The next morning the lady came round for coffee and brought some military MRE packs. I’d already eaten but it was a nice gesture. So after that we moseyed on down to the river, during which time I had to nip back to use the loo - alcohol upsets my tummy a little. On the way I noticed a sign that stated that drinking alcohol in state parks and displaying alcohol in state parks was against the law. Oops. Still, none of us got drunk and I believe the spirit of the law is that nobody does anything that impedes anybody else which is what happened often when people get drunk.

Eventually, after following the working path for about half an hour, I got down to the river and found the other lady. We spent quite a while chatting and she looked very comfortable in the water. I am though a confirmed non-swimmer. I did try to learn one time as an adult but inhaled most of the swimming pool after which I really didn’t see much point in continuing. The fear of drowning had gone and with it my need to learn to swim. I wasn’t afraid any more.

The other lady left later that day and I stayed a further night. It was a really quiet, pleasant park with trees overhanging the bus which kept temperatures down. That put me in mind of future changes that I need to effect. One of those would be to add a 5A 15v charger that I can run off the 120v plugin in order to charge the batteries so I can keep the 12v stuff running for prolonged periods.

At the park I was very surprised to find I was close to a toilet that also had showers. They were pretty clean and on the last day I met a young lad who was cleaning the toilets and showers. He was driving a 6-wheel drive vehicle called a Polaris and that intrigued me greatly. That looked a very interesting vehicle to drive.

I did come up with a list of things I’d like to work on
  1.  The beaded seat cover does stop my back getting sweaty but my bum gets awful sore after 3 hours driving.
  2.  I need to install traffic cameras. I had 3 jerks overtaking me across solid yellow lines including one that forced another driver off the road. If I’d had a camera recording that, I’d have handed that footage straight over to the highway patrol!
  3.  Sand is a problem so my broom is very useful.
  4.  Bedroom shoes would be great. I don’t mean flip flops because I never can get them to go on my feet correctly when I’m sleepy.
  5.  Trash... on this trip because I’d bought a couple of things after finding out I was going to have electricity I have a bit more trash than usual. So, trash bags are needed.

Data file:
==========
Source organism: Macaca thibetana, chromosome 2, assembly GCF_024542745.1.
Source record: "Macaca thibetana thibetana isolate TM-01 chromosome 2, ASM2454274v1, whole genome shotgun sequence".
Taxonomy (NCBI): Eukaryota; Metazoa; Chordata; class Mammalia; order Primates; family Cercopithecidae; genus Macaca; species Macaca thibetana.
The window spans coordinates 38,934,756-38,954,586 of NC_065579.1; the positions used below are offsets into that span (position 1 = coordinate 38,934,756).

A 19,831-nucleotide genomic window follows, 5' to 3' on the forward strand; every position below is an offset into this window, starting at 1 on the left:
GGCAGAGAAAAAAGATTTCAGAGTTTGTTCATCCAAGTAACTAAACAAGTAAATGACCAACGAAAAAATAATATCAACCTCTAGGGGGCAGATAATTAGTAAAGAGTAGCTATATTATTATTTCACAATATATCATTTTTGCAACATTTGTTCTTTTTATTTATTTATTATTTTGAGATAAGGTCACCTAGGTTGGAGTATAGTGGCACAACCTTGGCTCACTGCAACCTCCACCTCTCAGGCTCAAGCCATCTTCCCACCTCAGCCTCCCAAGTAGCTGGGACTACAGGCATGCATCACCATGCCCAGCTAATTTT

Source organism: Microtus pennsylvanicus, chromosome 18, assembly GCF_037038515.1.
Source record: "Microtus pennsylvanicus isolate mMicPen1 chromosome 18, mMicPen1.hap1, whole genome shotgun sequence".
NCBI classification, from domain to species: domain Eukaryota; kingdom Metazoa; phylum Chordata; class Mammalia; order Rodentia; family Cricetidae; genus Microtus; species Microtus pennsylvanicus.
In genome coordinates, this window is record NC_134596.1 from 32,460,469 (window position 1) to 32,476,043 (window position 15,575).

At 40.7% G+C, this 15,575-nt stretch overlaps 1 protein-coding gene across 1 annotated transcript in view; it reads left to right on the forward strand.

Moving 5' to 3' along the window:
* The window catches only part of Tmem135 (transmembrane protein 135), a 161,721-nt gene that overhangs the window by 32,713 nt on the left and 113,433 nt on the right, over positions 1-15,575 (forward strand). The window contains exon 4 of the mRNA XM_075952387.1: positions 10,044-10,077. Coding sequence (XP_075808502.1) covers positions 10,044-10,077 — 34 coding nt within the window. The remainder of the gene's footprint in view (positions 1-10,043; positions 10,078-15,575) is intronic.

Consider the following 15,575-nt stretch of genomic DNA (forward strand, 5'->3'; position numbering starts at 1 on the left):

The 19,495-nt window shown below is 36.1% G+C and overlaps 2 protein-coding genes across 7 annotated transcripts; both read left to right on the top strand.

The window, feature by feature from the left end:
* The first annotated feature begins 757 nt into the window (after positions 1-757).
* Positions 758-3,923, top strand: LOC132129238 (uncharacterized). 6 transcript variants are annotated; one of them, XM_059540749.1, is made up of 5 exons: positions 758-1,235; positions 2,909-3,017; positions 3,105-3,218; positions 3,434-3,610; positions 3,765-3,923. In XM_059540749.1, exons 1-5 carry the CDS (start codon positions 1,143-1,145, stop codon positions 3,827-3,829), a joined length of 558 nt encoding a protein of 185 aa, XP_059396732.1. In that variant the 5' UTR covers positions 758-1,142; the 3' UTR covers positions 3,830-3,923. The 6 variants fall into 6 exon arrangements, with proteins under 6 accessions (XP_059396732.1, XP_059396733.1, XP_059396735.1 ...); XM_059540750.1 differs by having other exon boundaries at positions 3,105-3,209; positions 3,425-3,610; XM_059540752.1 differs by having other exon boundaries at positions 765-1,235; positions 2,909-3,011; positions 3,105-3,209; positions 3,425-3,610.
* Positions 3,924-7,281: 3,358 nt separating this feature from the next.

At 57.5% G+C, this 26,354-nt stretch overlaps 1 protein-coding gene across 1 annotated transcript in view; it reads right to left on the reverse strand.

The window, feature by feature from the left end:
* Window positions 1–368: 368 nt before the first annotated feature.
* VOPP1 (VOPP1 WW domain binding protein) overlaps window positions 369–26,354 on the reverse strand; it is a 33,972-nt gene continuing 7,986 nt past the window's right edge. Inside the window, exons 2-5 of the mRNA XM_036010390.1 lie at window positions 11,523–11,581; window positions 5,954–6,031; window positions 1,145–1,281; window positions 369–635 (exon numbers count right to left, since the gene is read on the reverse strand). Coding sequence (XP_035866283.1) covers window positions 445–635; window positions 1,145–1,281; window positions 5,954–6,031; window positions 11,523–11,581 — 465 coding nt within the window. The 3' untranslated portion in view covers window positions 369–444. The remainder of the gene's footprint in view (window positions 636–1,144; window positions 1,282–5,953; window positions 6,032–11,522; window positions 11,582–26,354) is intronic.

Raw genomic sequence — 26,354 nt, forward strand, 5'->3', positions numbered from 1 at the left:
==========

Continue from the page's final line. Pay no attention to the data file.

6.  My two shower pump units work. The one with the broken battery compartment worked until the battery died but the duct tape had slipped so I had to keep my foot on it. The 12v pump works brilliantly though it spouts water out of one of the connections.
  7.  Both my grey water tanks drip a little. As I’d forgotten to get an orange juice bottle with a wide mouth, the pee had to go in one grey tank. The result is for the next few hours the campsite will smell of pee.
  8.  The campsite has toilets. Yay. It meant I didn’t have to use mine. Again, I need a bucket with a lid to put full toilet bags in. I can set that outside until I can take it to empty it. If some mo good runs off with it then that’s his problem.
  9.  My digital door lock likes to beep randomly. I even tried powering it off to no avail.
  10. As my site was under trees I got very little solar power. I had plenty in the battery for lighting but just not enough for ventilation etc. That’s where my window screen cane in handy.
  11. I had bug spray to ward off mosquitoes. That stuff burns when applied to the skin. It probably burns the sensitivity off the skin enough that you don’t notice mosquito bites rather than repelling them!
  12. Food covers are a good idea for outside as I had to dump one cup of coffee after an acorn landed in it.
  13. The campsite has showers though I did not use them and they had a young lad who mopped out the bathrooms.
  14. Everybody loves the look of my bus from the outside.
  15. The few that have seen the inside love it too.
  16. Despite being 4 years old, the oil and transmission fluid got me here. Looking at it, it’ll get me back too but after that it absolutely must be changed.
Sleeping in the bus was very comfortable. The shower was excellent. The toilet I know is excellent. The gas cooker I never used. The microwave was excellent. Washing dishes was a challenge. I can see disposables being a better choice. My bus never got too hot. It got a bit muggy at times but nothing that was too awful and I had a nice picnic bench outside.

The journey back started fine. I drove through back roads as I had on the way to Givhans Ferry. I kept to 45mph and got most of the way beck when the engine started slowing and surging. Then the revs began to drop before finally the engine cut out. I slipped the transmission into neutral and coasted to a church turn lane.

Popping the hood to find the problem I found the engine oil was fine. The water I had checked earlier in the day and that was not the problem as the engine was not overheating. Every gauge had been fine - oil pressure, fuel, battery though the battery gauge had been fluctuating. The rev counter was doing its usual thing of occasionally dropping out but had been showing me slowly reducing revs for a few minutes. I’d checked the engine oil and transmission fluid last night so they should have been fine. I checked them again anyway and found there was no transmission fluid on the dip stick.